Ireland can lay claim to one of the most extensive, unique, and oldest literatures in Europe. By engaging with a wide range of literary texts from the medieval and early modern periods (ca. 800-1800), participants will consider how changing social, cultural, literary and intellectual contexts, in terms of both authors and audiences, have dramatically transformed Ireland’s literature over the centuries. By looking at authors ranging from heroic bards and literary monks to lamenting wives and satirizing schoolmasters, we will examine the dynamics of production and the voices that speak to us from Ireland's past. Additionally, by thinking about the identities of those who have more recently translated and edited the versions of the texts we will read, by questioning the different topics that scholars have chosen to explore, and by articulating our own responses to often arresting works from the Irish literary tradition, we will begin to understand the complexities and rich possibilities inherent in experiencing these literary masterpieces in a time and place very different from medieval or early modern Ireland. Participants will read both primary literary texts, which may include but are not limited to The Táin, stories from Early Irish Myths and Sagas, poems from An Duanaire: Poems of the Dispossessed, Merriman’s Midnight Court, as well as a number of critical essays. Participants will be required to write several short response papers,
to compose discussion questions to help direct class conversations, and to write 2 papers (4-5 pp. and 6-7 pp.)
Brian Ó Conchubhair
The Irish Short Story
This course introduces students to the themes, motifs, approaches and various forms common to the Irish short story as well as the critical debates associated with the genre. We begin with a survey of the literary history and cultural politics of Ireland in the nineteenth and the emergence of the Irish short story and compare it to the American and French story, before considering the relationship between folklore and literature and the origins of the modern short story form. Having discussed various theories of the short story, we proceed to examine the interactive relationship between orality and print culture, tradition and modernity, native and foreign, natural/authentic and artificial/other. Among the authors we read in detail are: George Moore, P.H. Pearse, James Joyce, Pádraic Ó Conaire, Máirtín Ó Cadhain, Frank O'Connor, Sean O'Faolain, Liam Ó Flaithearta/Liam O'Flaherty, Seamus Ó Grianna, Seosamh Mac Grianna, Angela Bourke, Samuel Beckett, Máire Mhac an tSaoi, Pádraic Breathnach, Seán Mac Mathúna, Micheál Ó Conghaile, Alan Titley, Dara Ó Conaola and Eilís Ní Dhuibhne. Stories are read primarily as literary texts that shed light on evolving cultural, political and social conditions and provide incisive insights into the Irish literary and cultural tradition. This course is an ideal introduction to literary criticism and cultural studies. No prior knowledge of Irish or Ireland is required. All texts will be available in English.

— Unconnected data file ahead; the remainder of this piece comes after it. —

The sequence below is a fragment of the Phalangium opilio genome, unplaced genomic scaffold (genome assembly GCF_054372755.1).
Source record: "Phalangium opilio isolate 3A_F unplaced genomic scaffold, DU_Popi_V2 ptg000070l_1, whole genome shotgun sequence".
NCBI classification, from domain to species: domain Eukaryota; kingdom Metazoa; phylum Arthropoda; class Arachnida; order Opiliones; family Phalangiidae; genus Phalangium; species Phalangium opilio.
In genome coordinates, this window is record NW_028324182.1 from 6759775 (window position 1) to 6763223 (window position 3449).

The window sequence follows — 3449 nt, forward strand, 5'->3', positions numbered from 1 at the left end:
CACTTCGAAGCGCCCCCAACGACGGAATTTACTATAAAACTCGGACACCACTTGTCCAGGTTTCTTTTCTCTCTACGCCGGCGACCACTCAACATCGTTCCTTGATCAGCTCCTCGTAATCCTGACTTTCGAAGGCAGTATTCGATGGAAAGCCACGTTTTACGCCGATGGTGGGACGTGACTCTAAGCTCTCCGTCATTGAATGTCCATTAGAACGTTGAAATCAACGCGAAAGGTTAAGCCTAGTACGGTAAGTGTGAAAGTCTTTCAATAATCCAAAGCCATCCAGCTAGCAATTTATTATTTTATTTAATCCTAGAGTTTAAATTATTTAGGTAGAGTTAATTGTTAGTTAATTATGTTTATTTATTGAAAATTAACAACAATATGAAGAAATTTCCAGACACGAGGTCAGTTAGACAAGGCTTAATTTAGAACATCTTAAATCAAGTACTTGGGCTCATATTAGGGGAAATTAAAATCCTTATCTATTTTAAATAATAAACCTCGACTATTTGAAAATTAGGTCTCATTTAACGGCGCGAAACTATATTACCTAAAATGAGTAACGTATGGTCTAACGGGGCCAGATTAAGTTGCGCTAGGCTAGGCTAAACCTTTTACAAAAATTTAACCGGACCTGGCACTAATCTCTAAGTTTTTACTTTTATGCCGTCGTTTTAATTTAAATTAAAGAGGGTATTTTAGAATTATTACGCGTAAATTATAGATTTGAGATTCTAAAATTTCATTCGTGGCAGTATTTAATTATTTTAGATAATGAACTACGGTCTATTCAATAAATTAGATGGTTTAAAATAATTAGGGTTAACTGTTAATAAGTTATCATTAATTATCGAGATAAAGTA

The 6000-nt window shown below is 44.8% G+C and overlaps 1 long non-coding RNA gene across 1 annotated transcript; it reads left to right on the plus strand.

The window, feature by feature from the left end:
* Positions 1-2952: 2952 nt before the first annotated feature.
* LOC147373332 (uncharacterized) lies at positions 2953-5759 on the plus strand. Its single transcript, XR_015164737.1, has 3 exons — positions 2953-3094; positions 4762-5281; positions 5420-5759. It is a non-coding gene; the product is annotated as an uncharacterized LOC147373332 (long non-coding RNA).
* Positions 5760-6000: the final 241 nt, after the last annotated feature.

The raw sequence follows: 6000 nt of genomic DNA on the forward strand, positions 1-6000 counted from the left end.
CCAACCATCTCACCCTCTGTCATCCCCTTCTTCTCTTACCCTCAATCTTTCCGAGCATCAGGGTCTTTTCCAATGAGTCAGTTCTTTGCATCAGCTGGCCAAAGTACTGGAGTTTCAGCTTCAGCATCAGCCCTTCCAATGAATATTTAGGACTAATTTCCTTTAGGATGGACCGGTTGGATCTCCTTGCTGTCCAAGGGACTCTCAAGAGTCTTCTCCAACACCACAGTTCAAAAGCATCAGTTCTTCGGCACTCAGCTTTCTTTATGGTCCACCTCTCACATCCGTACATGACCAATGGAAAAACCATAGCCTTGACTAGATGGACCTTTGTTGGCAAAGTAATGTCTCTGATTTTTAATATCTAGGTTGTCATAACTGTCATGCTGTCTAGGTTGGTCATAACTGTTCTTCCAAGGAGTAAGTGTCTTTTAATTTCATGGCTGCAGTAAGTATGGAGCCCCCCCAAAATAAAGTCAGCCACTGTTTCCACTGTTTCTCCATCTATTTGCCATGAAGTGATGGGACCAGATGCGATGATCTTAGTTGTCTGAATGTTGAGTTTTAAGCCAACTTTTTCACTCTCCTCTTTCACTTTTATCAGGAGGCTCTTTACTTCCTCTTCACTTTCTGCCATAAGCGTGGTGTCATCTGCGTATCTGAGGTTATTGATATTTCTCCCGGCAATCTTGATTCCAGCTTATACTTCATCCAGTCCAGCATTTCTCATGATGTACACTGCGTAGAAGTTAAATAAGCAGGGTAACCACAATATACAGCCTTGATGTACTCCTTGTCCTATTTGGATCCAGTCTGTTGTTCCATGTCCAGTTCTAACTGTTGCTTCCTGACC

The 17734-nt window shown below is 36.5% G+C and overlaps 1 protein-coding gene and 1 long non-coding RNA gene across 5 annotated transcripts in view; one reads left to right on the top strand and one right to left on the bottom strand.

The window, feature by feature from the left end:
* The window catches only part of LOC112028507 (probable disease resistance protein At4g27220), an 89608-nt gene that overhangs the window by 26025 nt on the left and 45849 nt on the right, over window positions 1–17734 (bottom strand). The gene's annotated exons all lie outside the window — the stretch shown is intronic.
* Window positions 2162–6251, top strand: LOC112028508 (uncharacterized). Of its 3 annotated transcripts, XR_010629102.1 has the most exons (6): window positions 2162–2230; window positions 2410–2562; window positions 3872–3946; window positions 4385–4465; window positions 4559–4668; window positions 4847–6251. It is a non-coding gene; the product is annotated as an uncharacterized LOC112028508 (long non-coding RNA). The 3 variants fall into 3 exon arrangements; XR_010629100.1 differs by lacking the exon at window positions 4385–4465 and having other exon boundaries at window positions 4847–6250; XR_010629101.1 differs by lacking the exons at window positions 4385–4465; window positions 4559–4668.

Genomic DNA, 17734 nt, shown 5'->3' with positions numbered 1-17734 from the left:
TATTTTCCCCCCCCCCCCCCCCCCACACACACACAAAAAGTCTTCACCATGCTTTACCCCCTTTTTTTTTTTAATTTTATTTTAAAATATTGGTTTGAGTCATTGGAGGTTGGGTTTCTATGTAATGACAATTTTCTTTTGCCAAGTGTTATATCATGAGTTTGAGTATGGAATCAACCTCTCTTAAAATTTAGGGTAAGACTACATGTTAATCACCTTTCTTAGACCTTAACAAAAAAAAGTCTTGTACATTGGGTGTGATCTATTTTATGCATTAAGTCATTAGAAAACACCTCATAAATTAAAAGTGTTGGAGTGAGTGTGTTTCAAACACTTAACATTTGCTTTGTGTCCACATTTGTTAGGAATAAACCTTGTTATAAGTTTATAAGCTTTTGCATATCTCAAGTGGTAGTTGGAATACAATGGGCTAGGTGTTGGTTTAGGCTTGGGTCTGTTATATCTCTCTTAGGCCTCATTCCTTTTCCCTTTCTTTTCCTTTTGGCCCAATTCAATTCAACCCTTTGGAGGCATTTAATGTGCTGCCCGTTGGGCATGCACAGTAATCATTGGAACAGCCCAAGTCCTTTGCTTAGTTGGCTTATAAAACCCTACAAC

Diarmuid Ó Giolláin
Introduction to Irish Folklore
This course will discuss the 19th century concept of folklore and its application in Ireland. ‘Irish Folklore’ is usually understood in terms of three main and related domains: ‘folk narrative’ (or oral literature), ‘folk belief’ (or popular religion) and ‘material folk culture.’ These will be examined with special emphasis placed on narrative. Representative oral narrative texts from the Gaelic tradition will be studied in translation.
Archaeology of Ireland
This course examines the cultural and historical trajectory of the archaeology of Ireland through a series of richly illustrated lectures, organized chronologically, that trace cultural, social, and technological developments from the Neolithic through the Viking period. Integrated with this lecture series, and running concurrently on alternate days, will be a series of seminar and discussion classes focused upon a number of anthropological and archaeological issues related to each of these periods of time. This includes the emergence of the unique systems of communities, and the development of systems of metallurgy in the Iron Age. Other classes will touch upon the topics of
regionalism and identity and contact at different periods of time, mortuary practices and ritual, and discussion of village life in ring forts during the Bronze Age.
Storied Landscapes from Ireland to Chicago: Walking, Talking and Writing Place from the Middle Ages